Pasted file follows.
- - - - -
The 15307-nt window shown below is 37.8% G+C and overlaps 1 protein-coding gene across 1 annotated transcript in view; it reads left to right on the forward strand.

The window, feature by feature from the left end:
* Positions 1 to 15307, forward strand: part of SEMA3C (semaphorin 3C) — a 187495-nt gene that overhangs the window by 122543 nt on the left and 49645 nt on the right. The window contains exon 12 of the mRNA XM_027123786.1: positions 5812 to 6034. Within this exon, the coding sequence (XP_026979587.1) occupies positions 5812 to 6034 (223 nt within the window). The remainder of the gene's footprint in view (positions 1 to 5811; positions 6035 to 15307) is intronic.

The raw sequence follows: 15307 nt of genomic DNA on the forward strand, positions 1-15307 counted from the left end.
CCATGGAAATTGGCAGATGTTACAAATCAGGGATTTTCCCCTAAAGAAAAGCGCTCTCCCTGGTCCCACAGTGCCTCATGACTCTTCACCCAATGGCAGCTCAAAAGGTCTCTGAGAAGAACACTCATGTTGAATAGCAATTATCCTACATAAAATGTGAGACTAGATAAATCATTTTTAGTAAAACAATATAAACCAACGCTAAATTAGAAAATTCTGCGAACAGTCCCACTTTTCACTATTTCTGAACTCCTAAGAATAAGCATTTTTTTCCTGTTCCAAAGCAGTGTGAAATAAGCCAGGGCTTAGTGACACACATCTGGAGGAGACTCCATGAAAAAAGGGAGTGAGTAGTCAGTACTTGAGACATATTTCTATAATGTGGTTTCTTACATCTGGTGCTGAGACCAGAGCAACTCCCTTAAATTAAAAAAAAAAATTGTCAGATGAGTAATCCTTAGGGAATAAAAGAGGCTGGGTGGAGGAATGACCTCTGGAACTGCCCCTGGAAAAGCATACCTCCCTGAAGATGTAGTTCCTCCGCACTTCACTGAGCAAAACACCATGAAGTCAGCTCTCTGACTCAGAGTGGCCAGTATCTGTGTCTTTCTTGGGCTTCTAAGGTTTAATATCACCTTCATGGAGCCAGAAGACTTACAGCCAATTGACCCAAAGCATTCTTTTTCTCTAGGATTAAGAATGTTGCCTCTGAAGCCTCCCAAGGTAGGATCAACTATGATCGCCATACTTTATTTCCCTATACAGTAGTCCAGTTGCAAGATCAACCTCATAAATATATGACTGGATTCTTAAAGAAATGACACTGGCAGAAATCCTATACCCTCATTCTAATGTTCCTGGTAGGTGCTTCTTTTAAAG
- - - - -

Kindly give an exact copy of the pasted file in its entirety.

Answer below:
The 15307-nt window shown below is 37.8% G+C and overlaps 1 protein-coding gene across 1 annotated transcript in view; it reads left to right on the forward strand.

The window, feature by feature from the left end:
* Positions 1 to 15307, forward strand: part of SEMA3C (semaphorin 3C) — a 187495-nt gene that overhangs the window by 122543 nt on the left and 49645 nt on the right. The window contains exon 12 of the mRNA XM_027123786.1: positions 5812 to 6034. Within this exon, the coding sequence (XP_026979587.1) occupies positions 5812 to 6034 (223 nt within the window). The remainder of the gene's footprint in view (positions 1 to 5811; positions 6035 to 15307) is intronic.

The raw sequence follows: 15307 nt of genomic DNA on the forward strand, positions 1-15307 counted from the left end.
CCATGGAAATTGGCAGATGTTACAAATCAGGGATTTTCCCCTAAAGAAAAGCGCTCTCCCTGGTCCCACAGTGCCTCATGACTCTTCACCCAATGGCAGCTCAAAAGGTCTCTGAGAAGAACACTCATGTTGAATAGCAATTATCCTACATAAAATGTGAGACTAGATAAATCATTTTTAGTAAAACAATATAAACCAACGCTAAATTAGAAAATTCTGCGAACAGTCCCACTTTTCACTATTTCTGAACTCCTAAGAATAAGCATTTTTTTCCTGTTCCAAAGCAGTGTGAAATAAGCCAGGGCTTAGTGACACACATCTGGAGGAGACTCCATGAAAAAAGGGAGTGAGTAGTCAGTACTTGAGACATATTTCTATAATGTGGTTTCTTACATCTGGTGCTGAGACCAGAGCAACTCCCTTAAATTAAAAAAAAAAATTGTCAGATGAGTAATCCTTAGGGAATAAAAGAGGCTGGGTGGAGGAATGACCTCTGGAACTGCCCCTGGAAAAGCATACCTCCCTGAAGATGTAGTTCCTCCGCACTTCACTGAGCAAAACACCATGAAGTCAGCTCTCTGACTCAGAGTGGCCAGTATCTGTGTCTTTCTTGGGCTTCTAAGGTTTAATATCACCTTCATGGAGCCAGAAGACTTACAGCCAATTGACCCAAAGCATTCTTTTTCTCTAGGATTAAGAATGTTGCCTCTGAAGCCTCCCAAGGTAGGATCAACTATGATCGCCATACTTTATTTCCCTATACAGTAGTCCAGTTGCAAGATCAACCTCATAAATATATGACTGGATTCTTAAAGAAATGACACTGGCAGAAATCCTATACCCTCATTCTAATGTTCCTGGTAGGTGCTTCTTTTAAAG